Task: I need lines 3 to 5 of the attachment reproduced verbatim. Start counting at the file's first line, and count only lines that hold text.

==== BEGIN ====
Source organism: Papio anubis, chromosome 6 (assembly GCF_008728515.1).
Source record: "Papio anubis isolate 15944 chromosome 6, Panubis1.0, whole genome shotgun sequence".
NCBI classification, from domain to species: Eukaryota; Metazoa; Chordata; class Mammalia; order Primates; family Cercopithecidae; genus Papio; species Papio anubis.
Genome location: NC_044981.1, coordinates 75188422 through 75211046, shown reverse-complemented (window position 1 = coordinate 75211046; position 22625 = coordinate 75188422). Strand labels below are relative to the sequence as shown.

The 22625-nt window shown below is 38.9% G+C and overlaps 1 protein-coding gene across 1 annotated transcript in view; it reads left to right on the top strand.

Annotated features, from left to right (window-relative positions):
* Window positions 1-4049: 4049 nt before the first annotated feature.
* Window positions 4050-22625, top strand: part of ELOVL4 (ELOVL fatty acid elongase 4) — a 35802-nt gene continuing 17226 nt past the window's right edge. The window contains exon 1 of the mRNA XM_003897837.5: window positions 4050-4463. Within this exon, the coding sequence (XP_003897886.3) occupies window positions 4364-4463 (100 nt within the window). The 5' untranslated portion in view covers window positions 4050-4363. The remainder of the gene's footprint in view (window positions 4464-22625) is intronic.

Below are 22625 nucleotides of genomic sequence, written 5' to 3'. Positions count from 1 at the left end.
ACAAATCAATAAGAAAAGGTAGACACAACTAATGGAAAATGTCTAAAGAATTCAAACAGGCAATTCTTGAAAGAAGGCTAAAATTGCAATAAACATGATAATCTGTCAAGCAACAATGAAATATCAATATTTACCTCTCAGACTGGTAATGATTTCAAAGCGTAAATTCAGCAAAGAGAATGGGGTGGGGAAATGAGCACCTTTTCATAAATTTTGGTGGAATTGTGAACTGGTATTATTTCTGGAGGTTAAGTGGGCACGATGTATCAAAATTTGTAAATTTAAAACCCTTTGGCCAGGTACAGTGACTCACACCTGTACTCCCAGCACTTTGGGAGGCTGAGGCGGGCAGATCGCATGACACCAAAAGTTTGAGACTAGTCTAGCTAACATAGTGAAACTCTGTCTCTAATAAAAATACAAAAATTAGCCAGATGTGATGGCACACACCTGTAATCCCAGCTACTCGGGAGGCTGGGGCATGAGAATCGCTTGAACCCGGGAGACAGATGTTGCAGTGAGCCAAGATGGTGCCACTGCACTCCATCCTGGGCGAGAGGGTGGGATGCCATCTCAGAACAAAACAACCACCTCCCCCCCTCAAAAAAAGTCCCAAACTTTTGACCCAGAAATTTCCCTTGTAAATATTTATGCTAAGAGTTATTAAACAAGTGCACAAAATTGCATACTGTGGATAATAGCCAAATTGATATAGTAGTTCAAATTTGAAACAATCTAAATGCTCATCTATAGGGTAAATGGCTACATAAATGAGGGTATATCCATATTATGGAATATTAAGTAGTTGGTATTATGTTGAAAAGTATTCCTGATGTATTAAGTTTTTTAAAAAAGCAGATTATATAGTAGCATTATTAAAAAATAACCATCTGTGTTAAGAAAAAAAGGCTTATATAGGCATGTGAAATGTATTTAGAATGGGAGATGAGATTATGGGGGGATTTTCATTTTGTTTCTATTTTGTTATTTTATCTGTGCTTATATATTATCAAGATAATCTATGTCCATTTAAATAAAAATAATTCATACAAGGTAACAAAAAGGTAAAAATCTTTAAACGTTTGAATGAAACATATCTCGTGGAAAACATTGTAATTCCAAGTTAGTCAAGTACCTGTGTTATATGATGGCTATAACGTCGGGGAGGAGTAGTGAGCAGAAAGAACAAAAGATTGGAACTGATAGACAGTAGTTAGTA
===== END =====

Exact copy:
NCBI classification, from domain to species: Eukaryota; Metazoa; Chordata; class Mammalia; order Primates; family Cercopithecidae; genus Papio; species Papio anubis.
Genome location: NC_044981.1, coordinates 75188422 through 75211046, shown reverse-complemented (window position 1 = coordinate 75211046; position 22625 = coordinate 75188422). Strand labels below are relative to the sequence as shown.

The 22625-nt window shown below is 38.9% G+C and overlaps 1 protein-coding gene across 1 annotated transcript in view; it reads left to right on the top strand.